At first blush the finding of the Supreme Court seems to be correct. However I shall analyze the decision in greater detail in a subsequent post.
Thursday, September 9, 2010
The order of the COMPAT has been previously discussed on this blog here.
Tuesday, September 7, 2010
You can access any of these links above to read the letter reportedly sent to those mags.
There was a specific complaint in the said letter that the said mag had invited NUJS to place ads. I quote and italicise the relevant portion of the letter:
(pardon the long quote)
"We wish to bring to your notice the fact that NUJS had received such an offer to advertise in your magazine in that particular issue by one Manish Kumar <email@example.com> (who claims to be the Assistant Manager of OUTLOOK) for varying rates starting from Rs. 1,00,000 and going up to Rs. 5,00,000.
The text of his email reads as below:
“From: manisk kumar [mailto:manishk@outlookindia.
Sent: Tuesday, May 18, 2010 10:40 AM
Subject: Proposal for professional college issues.
Outlook – India’s Best Professional Colleges Survey – 2010
Outlook, India’s most popular and respected English news magazine is bringing out its eagerly awaited annual survey and ranking of The Best Professional Colleges in India, through a special issue in June 2010. For the past four years, Outlook’s ranking of the leading engineering and medical colleges has set the benchmark for tracking academic excellence. This year, we are expanding the breadth of the survey by covering six other professional streams – architecture, fashion design, hotel management, law, mass communication, and social work.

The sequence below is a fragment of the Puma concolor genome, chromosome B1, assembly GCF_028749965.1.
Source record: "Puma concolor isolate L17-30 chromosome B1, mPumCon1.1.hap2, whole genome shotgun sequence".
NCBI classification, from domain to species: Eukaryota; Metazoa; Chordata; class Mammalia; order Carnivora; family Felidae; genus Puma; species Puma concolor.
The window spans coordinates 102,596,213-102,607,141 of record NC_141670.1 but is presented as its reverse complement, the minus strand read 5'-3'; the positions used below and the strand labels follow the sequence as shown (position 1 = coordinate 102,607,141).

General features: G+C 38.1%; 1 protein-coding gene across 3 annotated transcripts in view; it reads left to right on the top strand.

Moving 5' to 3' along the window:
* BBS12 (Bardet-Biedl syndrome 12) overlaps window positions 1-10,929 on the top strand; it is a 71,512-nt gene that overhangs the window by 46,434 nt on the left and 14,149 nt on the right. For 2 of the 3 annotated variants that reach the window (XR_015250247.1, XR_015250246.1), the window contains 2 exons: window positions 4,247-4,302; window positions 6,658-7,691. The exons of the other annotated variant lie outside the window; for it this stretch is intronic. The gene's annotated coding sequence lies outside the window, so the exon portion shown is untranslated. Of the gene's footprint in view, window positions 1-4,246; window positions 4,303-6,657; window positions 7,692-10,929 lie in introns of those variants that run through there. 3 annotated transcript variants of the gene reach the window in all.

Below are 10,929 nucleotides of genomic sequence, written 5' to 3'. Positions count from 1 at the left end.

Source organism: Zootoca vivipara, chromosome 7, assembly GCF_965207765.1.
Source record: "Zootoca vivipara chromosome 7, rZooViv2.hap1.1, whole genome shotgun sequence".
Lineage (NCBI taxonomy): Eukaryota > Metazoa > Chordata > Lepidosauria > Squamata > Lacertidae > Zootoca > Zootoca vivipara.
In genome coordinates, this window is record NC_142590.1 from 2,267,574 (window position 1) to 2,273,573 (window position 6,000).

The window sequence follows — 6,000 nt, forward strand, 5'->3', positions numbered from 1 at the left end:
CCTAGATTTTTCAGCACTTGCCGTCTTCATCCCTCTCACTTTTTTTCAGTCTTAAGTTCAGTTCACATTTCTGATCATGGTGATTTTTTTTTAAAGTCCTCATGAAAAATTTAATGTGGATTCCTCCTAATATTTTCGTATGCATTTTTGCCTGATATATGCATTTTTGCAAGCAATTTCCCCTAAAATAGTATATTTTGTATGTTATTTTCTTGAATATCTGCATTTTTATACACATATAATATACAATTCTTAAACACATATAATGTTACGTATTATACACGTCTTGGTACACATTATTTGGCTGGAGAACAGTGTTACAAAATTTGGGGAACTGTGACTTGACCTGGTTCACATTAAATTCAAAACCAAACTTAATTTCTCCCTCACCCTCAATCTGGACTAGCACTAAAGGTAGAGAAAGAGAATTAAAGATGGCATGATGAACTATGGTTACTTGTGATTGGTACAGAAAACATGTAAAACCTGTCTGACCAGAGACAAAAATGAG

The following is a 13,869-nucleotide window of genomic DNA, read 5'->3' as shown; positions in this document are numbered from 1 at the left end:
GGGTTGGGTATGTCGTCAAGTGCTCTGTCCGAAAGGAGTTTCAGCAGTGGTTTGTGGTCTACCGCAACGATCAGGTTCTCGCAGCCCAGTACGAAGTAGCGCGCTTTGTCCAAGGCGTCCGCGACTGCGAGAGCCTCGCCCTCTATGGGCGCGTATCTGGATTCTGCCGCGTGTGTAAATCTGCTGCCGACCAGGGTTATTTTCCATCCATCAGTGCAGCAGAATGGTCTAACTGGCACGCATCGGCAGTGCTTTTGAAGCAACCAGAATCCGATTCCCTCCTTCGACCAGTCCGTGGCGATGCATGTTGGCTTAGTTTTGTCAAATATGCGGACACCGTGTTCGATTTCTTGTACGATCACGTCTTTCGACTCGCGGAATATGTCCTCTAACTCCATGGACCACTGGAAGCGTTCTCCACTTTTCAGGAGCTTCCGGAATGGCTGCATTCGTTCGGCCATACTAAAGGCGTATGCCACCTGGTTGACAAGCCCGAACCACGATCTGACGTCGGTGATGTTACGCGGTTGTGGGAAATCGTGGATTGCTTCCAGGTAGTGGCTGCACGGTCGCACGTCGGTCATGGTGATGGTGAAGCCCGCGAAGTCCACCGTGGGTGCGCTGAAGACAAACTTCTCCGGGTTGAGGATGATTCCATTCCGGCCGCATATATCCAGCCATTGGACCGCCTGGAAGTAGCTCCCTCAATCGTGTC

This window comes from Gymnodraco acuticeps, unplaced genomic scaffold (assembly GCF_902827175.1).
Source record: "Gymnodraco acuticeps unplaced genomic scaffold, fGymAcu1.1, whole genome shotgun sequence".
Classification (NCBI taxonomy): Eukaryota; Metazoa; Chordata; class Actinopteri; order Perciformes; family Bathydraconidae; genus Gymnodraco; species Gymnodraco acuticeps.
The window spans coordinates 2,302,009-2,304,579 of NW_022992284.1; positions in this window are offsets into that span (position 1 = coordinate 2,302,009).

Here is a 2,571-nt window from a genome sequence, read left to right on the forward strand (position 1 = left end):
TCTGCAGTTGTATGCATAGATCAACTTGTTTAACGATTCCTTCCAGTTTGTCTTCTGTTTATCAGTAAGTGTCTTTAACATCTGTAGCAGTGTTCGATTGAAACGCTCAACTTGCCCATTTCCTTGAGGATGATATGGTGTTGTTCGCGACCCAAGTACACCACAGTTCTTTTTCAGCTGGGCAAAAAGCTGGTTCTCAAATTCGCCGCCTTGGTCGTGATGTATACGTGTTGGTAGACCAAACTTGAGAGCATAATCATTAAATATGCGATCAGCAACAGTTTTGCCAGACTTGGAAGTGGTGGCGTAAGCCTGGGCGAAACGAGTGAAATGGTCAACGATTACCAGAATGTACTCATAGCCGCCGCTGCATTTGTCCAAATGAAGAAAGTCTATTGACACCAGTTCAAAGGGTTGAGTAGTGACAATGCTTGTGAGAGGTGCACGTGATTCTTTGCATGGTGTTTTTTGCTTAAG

For parents and students, this special issue is an invaluable guidebook. For colleges and institutes, it’s a matter of prestige to be featured in this survey -- there is high peer recall of Outlook’s ranking.
The survey is based on both objective and perceptual data across relevant parameters. Conducted by leading market research firm MDRA, the survey would also undertake a random physical audit of institutes. Authenticity and evaluation process would be the key elements of this survey. Our research team is contacting close to 1,300 colleges and institutes for the survey. A brief on the categories:
Engineering – More than 600 institutes recognized by AICTE.
Medical – Over 300 (MCI approved) and approximately 100 of Dentistry (DCI approved).
Mass Communication – 60+ institutes are being contacted.
Hotel Management – More than 60 institutes.
Law – Around 50, recognized by Bar Council of India and All India Bar
Social Welfare – 50+ institutes are being contacted.
Architecture – 50+ institutes are being contacted.
Fashion Design – 60 institutes.
The survey will be based on the following parameters:
We invite you to advertise in this special issue dated: June 28th. Released on: June 18th. Deadline: June 10th
Full Page : Card Rate -Rs. 490,000 Special Rate: Rs. 2,00,000
Half Page : Card Rate: Rs. 3,00,000 Special Rate: Rs. 1,00,000
We look forward to your participation. Thanking you and with warm regards
(The entire email chain is attached as Annexure A.)
Was this email and its offer to advertise for a heavy sum in the very same issue where the rankings were to appear, done with a view to subtly inform the college that if it advertised, it faced the prospect of a better ranking? We would appreciate a clarification from you in this regard.